She also found the first recorded find of a regular echinoid (Sea urchin) from Dallas Co. Tx.
"Phymasoma Bybei". Six of them on one palm sized stone with a Prinotropis ammonite on the stone with them.
The presence of the ammonite gave positive presidence.
I was pretty proud of her when it was announced at the Glen Rose Fossilmania show.
A lot of people I know, who collect fossils collect mainly one, two or three types of fossils.
This guy goes mainly for trilobites that guy goes for ammonites. I on the other hand have been diverse enough to try it all.
And to be honest I still think that special find is out there somewhere.
One find comes to mind is of a trilobite I had found.
Some friends who were "Crystalers" in lieu of a better word asked us if we wanted to go look for some...Well hell yeah, I always wanted one of those!
While the others were crawling around on the hill side I was sitting on the tailgate of my truck, making a sandwich....Rocks..... potentials everywhere.
I spotted what I thought one might look like..
Laid down sandwich tools and other stuff.
Picked up said stone, picked up another stone, and "SMACK" hit that stone and there was my first Trilobite. Without really knowing what I had found I almost destroyed it!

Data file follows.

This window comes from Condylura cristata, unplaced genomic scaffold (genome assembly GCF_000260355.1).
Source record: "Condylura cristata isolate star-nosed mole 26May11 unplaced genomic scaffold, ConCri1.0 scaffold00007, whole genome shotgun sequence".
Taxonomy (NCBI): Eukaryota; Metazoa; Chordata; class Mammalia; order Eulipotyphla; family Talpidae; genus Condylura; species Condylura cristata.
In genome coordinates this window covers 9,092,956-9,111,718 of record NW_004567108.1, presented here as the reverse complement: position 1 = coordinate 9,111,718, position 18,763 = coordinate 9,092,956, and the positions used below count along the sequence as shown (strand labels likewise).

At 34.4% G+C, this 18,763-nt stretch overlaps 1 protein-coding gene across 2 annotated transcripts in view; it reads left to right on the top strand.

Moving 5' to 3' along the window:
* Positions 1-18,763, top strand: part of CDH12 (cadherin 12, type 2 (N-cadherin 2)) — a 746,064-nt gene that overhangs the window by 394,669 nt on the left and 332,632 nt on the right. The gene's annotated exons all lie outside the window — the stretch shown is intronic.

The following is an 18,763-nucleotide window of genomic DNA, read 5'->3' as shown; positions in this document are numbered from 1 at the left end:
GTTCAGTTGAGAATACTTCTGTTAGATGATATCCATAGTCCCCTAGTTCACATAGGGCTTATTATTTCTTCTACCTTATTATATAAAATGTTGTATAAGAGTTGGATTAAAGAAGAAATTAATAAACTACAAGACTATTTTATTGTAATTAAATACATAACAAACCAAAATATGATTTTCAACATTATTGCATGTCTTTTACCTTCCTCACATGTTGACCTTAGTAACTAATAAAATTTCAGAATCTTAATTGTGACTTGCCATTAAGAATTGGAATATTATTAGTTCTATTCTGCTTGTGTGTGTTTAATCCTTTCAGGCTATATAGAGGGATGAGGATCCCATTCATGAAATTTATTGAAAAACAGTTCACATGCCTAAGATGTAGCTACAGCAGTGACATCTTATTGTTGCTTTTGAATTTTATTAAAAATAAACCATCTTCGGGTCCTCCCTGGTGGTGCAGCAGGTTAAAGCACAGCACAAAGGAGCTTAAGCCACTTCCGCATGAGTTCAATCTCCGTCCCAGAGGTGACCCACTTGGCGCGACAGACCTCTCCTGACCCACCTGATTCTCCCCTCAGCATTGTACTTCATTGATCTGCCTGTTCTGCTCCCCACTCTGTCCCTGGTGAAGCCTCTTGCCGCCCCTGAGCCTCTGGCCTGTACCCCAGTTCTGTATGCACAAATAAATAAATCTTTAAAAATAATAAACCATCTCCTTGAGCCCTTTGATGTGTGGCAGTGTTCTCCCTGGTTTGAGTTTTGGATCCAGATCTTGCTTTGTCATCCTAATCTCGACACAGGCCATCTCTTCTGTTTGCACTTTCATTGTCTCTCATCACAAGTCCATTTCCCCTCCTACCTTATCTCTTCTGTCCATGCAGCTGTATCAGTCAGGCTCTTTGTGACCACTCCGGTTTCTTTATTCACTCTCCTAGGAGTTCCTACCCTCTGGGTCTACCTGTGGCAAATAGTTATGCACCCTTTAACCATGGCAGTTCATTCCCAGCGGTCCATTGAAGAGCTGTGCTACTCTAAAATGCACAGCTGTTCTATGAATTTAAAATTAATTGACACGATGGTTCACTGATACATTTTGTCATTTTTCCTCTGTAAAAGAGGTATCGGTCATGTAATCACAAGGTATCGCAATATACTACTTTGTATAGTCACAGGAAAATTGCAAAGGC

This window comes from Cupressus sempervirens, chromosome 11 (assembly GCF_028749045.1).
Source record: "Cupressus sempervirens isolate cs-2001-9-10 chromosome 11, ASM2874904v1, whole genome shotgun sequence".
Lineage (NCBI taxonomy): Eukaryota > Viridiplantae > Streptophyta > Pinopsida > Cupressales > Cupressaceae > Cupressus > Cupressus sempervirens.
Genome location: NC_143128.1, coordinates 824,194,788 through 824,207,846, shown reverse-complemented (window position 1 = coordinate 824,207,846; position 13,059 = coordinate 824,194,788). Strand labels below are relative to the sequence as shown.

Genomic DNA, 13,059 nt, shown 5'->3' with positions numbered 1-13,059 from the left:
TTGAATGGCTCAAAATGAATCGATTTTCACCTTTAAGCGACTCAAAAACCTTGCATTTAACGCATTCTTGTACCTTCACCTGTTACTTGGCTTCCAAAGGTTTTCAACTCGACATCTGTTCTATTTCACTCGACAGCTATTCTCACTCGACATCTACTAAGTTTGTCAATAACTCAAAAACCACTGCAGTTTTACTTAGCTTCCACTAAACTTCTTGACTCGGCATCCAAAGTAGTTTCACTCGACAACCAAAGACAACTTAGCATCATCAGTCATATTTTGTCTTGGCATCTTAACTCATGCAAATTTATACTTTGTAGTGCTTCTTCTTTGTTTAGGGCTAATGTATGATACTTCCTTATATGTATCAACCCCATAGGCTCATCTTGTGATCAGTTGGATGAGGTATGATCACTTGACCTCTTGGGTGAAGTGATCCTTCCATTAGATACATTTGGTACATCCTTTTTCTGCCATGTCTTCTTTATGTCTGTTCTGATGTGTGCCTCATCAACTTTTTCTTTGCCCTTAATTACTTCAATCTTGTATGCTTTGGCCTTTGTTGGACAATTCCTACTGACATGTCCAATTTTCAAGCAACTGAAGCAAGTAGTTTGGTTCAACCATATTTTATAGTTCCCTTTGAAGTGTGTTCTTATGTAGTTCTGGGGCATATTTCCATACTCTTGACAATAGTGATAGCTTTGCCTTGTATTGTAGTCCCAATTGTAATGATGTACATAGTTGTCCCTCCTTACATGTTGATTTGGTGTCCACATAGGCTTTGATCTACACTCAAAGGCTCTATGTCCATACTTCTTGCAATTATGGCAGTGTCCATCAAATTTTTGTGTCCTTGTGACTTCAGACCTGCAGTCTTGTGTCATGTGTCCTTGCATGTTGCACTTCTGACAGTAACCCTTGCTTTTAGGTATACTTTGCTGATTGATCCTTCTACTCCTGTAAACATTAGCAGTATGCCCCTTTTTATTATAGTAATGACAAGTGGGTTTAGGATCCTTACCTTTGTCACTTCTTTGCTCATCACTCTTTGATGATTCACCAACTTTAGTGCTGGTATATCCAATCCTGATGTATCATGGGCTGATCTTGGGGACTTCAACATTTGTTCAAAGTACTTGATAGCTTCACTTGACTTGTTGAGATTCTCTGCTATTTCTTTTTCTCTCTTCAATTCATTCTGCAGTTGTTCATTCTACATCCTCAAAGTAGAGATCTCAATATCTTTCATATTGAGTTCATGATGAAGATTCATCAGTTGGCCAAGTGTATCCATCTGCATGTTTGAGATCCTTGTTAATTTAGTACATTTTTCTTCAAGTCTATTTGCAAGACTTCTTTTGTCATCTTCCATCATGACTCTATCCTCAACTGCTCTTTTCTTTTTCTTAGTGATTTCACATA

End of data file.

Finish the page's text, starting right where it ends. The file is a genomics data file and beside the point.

I did what I could to restore as much of it as possible but some of it was beyond repair.
I sold it at a fossil show after finding others, awh it don't matter.. Later that year it wound up on the front cover of a book.
Just one of our nephews has jumped in and has taken the artifact/fossil bug to heart.
He and is wife has already been given a "Museum quality" Calycoceras Ammonite, by my wife and I, that has been cut and polished for it's asthetic properties. We decided to give them this as a wedding gift. It was hysterical watching his new bride and him taking it away from each other durring the reception to show it off! There was no other gift on that table that got as much attention as that fossil ammonite.
You can't imagine how we felt about what was going on that day. More recently we gave him one that is not cut. That one is on his desk at his work place.
Since twenty years has passed and my wife has experienced health issues her participation on fossil trips has dwindled to only if she is with me when the oportunity to take a look at some recent exposure presents itself. This makes for some lonesome time in the field but then there are times when I am out and someone sees me and joins in on the hunt. This does happen and when it does occasionally, I get leads on other areas, and sometimes my best find is a new friend.
Enough about fossils for now.
Now about critters.
Snakes, spiders, squrills, opossoms, racoons, birds.
Out of all the critters I have taken in the racoons and my favorite a red tailed hawk.
My brother and I were out with my dad near Granbury.
While he was metal detecting, where an old home had burned down, we were watching some men cutting up a pecan tree they had felled.
They were clearing the area for a new residence.
They told us about two hawk chicks, that were in a nest, in the tree they just cut down.